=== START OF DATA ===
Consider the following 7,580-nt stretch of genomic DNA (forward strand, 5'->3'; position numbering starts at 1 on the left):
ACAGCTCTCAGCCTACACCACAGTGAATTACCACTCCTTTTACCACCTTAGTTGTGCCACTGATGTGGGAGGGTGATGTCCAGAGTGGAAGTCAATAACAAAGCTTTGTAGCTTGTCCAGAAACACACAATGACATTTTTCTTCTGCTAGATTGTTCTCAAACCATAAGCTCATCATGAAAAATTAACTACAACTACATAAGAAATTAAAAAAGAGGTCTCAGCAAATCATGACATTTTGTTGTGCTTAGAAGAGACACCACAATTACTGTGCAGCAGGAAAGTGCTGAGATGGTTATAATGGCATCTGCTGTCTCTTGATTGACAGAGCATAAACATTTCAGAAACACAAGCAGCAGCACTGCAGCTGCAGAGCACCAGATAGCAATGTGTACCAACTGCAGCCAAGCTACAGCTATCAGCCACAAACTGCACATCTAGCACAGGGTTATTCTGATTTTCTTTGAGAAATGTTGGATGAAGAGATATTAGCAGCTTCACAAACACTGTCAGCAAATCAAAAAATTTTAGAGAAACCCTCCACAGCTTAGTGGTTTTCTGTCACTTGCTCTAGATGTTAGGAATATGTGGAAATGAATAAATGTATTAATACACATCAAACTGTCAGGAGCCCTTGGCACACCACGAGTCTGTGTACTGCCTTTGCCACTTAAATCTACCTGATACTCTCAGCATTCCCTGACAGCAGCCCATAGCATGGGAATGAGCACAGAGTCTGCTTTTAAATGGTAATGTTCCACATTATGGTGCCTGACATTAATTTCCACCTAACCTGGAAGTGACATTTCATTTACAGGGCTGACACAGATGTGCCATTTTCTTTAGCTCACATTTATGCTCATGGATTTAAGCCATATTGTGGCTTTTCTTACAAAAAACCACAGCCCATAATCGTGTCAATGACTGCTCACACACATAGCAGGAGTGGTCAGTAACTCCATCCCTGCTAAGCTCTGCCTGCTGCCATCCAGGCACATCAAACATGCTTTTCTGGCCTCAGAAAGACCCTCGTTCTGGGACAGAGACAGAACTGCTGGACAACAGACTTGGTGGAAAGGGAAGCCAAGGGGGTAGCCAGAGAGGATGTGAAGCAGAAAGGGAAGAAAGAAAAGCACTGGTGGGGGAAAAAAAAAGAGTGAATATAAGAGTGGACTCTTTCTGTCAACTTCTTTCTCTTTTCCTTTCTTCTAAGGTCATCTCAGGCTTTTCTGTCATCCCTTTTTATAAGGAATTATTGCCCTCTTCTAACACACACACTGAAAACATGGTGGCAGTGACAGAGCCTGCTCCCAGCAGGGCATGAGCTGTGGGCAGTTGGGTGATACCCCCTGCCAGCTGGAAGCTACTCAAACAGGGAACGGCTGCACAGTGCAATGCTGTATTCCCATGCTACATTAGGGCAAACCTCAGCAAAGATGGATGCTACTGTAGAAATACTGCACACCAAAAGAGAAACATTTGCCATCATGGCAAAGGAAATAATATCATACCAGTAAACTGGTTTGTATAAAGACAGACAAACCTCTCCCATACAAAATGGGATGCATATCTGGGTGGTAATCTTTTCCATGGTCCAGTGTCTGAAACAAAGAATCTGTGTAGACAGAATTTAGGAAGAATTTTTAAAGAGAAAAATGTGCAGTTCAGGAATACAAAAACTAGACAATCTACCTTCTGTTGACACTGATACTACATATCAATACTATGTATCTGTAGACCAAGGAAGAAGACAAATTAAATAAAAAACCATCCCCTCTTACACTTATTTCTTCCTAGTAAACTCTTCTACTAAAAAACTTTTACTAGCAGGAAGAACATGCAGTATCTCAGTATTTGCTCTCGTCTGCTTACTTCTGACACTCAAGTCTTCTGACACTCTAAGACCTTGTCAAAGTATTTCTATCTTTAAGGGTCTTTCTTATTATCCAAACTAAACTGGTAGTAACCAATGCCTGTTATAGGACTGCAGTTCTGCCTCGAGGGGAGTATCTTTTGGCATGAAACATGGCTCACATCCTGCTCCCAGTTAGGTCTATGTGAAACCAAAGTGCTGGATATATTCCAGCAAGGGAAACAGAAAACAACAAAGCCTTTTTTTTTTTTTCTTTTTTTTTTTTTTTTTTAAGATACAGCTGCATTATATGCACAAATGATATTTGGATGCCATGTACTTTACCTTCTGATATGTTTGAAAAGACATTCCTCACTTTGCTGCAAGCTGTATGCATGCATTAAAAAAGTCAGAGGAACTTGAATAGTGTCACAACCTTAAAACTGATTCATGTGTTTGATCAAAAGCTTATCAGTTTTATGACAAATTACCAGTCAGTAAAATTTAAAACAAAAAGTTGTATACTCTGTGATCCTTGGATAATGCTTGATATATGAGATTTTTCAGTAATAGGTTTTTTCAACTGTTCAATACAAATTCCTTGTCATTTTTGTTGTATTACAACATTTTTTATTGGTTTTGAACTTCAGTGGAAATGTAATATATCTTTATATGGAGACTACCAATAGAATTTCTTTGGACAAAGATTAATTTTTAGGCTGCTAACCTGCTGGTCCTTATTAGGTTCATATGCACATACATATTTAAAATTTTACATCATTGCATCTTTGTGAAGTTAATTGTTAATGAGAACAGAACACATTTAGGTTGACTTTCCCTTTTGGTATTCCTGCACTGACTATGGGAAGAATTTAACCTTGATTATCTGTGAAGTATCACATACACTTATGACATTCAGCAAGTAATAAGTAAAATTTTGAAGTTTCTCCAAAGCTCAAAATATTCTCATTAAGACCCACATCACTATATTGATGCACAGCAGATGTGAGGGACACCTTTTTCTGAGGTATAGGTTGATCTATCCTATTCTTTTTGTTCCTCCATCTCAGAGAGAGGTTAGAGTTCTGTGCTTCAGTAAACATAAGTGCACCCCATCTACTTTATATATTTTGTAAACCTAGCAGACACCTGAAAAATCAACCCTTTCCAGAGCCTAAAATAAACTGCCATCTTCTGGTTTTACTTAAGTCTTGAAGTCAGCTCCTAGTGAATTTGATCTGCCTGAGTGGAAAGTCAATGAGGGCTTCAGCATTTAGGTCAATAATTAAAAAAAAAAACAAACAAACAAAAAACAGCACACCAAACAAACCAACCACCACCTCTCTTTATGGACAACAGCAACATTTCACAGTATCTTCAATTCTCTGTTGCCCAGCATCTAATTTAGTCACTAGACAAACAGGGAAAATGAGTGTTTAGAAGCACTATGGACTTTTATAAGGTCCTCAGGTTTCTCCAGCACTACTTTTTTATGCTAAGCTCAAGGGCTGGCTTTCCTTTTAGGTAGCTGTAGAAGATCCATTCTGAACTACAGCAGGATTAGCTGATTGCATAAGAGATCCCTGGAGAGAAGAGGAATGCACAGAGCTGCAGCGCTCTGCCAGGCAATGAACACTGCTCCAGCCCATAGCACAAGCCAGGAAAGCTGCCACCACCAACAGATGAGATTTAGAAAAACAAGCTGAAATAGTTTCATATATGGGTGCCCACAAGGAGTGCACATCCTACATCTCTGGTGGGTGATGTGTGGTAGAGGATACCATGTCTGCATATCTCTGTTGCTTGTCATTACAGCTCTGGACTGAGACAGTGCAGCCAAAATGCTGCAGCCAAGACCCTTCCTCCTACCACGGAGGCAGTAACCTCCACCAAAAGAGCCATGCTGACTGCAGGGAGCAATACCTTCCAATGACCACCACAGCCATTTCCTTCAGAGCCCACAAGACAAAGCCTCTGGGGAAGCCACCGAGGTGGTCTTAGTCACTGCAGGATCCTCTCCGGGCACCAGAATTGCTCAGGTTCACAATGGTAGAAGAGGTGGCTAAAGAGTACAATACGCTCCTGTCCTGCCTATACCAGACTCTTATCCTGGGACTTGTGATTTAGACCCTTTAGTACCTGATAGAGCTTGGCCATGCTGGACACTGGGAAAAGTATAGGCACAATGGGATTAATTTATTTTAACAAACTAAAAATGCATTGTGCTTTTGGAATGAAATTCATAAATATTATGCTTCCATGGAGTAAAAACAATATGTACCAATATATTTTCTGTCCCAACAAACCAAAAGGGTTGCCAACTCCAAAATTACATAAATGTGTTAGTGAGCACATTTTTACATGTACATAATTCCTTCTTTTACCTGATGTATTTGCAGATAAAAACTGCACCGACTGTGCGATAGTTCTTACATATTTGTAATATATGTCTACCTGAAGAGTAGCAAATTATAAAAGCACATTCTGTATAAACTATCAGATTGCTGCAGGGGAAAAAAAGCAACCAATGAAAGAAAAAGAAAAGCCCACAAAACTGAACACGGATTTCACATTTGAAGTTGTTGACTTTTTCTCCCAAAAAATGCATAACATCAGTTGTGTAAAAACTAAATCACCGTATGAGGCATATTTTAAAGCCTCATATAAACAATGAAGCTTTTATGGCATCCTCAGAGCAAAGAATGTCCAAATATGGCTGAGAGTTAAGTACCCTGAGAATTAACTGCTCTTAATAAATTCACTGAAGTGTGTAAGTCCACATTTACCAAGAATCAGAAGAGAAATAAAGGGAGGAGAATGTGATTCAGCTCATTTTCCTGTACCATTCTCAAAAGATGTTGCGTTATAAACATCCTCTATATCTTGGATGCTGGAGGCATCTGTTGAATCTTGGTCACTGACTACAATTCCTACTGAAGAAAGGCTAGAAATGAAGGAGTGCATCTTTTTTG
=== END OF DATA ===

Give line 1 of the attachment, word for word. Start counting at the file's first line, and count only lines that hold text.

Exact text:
Consider the following 7,580-nt stretch of genomic DNA (forward strand, 5'->3'; position numbering starts at 1 on the left):